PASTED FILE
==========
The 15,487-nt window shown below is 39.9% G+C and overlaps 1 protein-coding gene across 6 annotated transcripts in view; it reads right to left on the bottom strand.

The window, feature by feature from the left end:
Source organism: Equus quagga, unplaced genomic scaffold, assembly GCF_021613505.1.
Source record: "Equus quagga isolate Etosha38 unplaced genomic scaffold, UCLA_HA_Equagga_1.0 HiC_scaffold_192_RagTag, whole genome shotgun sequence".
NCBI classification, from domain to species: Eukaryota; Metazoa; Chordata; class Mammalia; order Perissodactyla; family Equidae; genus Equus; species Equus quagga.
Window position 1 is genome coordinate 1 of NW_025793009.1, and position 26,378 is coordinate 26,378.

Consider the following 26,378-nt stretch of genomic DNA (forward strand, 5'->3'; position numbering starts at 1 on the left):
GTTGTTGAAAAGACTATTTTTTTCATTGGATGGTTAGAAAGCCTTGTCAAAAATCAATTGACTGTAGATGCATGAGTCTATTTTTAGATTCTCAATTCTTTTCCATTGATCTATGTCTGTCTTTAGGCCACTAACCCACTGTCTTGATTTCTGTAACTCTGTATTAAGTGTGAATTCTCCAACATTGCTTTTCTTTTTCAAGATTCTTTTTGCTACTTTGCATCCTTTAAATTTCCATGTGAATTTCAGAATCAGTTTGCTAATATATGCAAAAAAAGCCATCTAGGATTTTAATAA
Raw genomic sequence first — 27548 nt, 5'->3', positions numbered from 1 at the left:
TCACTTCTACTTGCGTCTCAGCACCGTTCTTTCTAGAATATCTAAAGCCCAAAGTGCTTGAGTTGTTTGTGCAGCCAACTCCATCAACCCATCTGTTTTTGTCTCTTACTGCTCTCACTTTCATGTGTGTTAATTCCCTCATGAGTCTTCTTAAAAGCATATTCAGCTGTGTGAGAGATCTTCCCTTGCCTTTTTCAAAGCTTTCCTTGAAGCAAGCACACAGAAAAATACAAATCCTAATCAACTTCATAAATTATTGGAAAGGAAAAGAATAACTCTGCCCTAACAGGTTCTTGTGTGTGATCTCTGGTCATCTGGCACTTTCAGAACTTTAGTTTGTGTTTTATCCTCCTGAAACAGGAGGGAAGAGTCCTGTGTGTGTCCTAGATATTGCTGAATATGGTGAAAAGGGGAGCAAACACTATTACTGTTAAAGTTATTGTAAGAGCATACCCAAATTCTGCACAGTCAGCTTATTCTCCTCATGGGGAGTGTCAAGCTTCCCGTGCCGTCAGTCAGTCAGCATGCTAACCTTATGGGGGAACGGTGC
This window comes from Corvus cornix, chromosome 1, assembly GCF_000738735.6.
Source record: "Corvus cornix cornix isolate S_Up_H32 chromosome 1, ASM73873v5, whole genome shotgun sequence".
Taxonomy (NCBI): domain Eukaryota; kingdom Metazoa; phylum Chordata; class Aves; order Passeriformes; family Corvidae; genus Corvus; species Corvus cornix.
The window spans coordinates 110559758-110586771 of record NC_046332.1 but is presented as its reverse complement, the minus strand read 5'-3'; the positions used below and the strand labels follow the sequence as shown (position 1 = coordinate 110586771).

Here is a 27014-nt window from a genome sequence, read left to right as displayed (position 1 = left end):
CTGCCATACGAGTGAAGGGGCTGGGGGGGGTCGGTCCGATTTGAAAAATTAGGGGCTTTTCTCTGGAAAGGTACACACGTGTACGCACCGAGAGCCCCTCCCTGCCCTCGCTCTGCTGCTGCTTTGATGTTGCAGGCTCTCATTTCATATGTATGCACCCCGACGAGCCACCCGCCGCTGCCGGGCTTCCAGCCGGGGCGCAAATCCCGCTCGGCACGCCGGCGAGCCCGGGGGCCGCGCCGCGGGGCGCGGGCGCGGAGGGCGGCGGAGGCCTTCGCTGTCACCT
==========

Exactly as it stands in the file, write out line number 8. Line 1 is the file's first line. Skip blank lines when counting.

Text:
GTTGTTGAAAAGACTATTTTTTTCATTGGATGGTTAGAAAGCCTTGTCAAAAATCAATTGACTGTAGATGCATGAGTCTATTTTTAGATTCTCAATTCTTTTCCATTGATCTATGTCTGTCTTTAGGCCACTAACCCACTGTCTTGATTTCTGTAACTCTGTATTAAGTGTGAATTCTCCAACATTGCTTTTCTTTTTCAAGATTCTTTTTGCTACTTTGCATCCTTTAAATTTCCATGTGAATTTCAGAATCAGTTTGCTAATATATGCAAAAAAAGCCATCTAGGATTTTAATAA